The truck swung onto a rutted farm track and a white clapboard house, a couple of big red barns and a collection of cattle pens nestled among a grove of pine trees that clung to the banks of a river came into view. The water sparkled in the dazzle of September sunshine as it snaked its way past the back of the house and along the valley floor. The truck trundled into the yard and Charlie braked in front of the white house, which up close looked welcoming as well as picturesque with its peeling paint and worn porch swing.
“What a cool place,” Evie murmured to Charlie. “No wonder you love living here.” It still wouldn’t be for her, she didn’t do rural, or small town, but she could absolutely see why Charlie would love it, with her photographer’s eye for beauty. “The eye candy options must be endless—landscape-wise.”
“The landscape’s only part of it,” Charlie said, slanting her a smile that lit up her eyes with innuendo. “The man candy options are pretty awesome, too.”
“Logan’s certainly very cute,” Evie said. She’d been introduced to Charlie’s rancher dude in town during the parade.
Logan had been gruffly polite, ruggedly handsome and distant, probably because he had a tin star pinned to his flannel shirt and he had been busy corralling a crowd of several thousand people.
But he’d reserved one slow megawatt smile for Charlie as she and Evie had headed off toward the rodeo grounds for the opening ceremony—which had made Evie’s heart clutch painfully in her chest. Had Dan ever looked at her like that? She couldn’t remember.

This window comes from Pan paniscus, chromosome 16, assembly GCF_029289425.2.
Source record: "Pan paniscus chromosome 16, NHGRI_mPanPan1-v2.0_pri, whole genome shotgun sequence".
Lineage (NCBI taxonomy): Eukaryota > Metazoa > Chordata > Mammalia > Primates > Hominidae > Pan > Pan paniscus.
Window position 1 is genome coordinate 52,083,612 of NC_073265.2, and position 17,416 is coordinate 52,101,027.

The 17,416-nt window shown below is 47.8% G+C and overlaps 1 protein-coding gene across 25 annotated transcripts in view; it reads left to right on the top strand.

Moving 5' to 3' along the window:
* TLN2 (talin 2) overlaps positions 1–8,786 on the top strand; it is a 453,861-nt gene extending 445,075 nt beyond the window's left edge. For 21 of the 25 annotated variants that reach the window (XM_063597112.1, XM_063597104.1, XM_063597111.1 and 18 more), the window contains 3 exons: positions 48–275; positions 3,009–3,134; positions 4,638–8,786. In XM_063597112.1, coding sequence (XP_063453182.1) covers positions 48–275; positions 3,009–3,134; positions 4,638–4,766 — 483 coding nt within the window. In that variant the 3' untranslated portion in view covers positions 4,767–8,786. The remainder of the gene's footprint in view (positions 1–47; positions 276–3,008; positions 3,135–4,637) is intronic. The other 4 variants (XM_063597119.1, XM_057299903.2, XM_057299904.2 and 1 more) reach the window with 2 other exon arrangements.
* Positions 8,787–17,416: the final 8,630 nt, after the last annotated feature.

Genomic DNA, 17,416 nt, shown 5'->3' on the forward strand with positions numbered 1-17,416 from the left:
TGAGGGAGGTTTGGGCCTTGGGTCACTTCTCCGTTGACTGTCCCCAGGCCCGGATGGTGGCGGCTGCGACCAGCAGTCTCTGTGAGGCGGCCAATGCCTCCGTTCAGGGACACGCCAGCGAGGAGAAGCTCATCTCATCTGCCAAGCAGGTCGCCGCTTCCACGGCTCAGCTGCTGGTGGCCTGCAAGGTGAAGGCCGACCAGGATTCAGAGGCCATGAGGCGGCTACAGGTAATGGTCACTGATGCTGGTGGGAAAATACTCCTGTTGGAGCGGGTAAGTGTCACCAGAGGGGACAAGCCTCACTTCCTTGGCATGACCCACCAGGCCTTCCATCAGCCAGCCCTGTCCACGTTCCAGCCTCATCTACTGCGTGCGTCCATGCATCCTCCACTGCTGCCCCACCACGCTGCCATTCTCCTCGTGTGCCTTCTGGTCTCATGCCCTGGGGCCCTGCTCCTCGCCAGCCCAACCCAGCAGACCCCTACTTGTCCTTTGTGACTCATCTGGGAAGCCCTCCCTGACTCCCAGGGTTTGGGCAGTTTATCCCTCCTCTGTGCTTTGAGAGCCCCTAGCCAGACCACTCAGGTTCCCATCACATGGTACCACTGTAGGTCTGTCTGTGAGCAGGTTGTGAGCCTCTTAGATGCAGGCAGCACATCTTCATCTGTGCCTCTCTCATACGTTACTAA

“Although I never would have paired you with a lawman,” Evie added, stifling her thoughts about Dan.
Stop being a misery, you’re here to soak up the atmosphere and reinvigorate your column, not turn into even more of a killjoy.
“He’s only a reserve deputy,” Charlie said, still with that naughty smile on her face as she walked round the back of the pickup to lift out Evie’s suitcase. “And his handcuffs come in very useful when our sex life needs a lift.”
Which, from the pheromones Evie had felt pinging off the two of them, was probably never.
“I’ll bet.” Evie laughed, but it sounded a little strained. They entered the house, which smelled of old wood and lemon polish. A glimpse at the living room revealed a couple of old couches facing a large old-fashioned fireplace with a wood-burning stove and a flat-screen TV on top of the mantel. The view of the river and the mountain beyond from the back porch reminded Evie of Charlie’s charity calendar, which had been hanging in The Brooklyn Voice’s office since January.
“I definitely remember that view from your calendar,” she shouted as she followed Charlie down the hall. “But I’m sure there was a naked hottie draped in the stars and stripes out there last time I looked,” she finished, keeping her tone light and teasing.
She and Charlie had never had a super-deep relationship. They’d shared beers and margaritas and girl talk and swapped stories about how nuts New Yorkers were during the year when they’d roomed together before Evie had hooked up with Dan. But that was about as far as it went.
“That would be Lyle, Logan’s brother and my sister Em’s main squeeze nowadays. They live together in town.”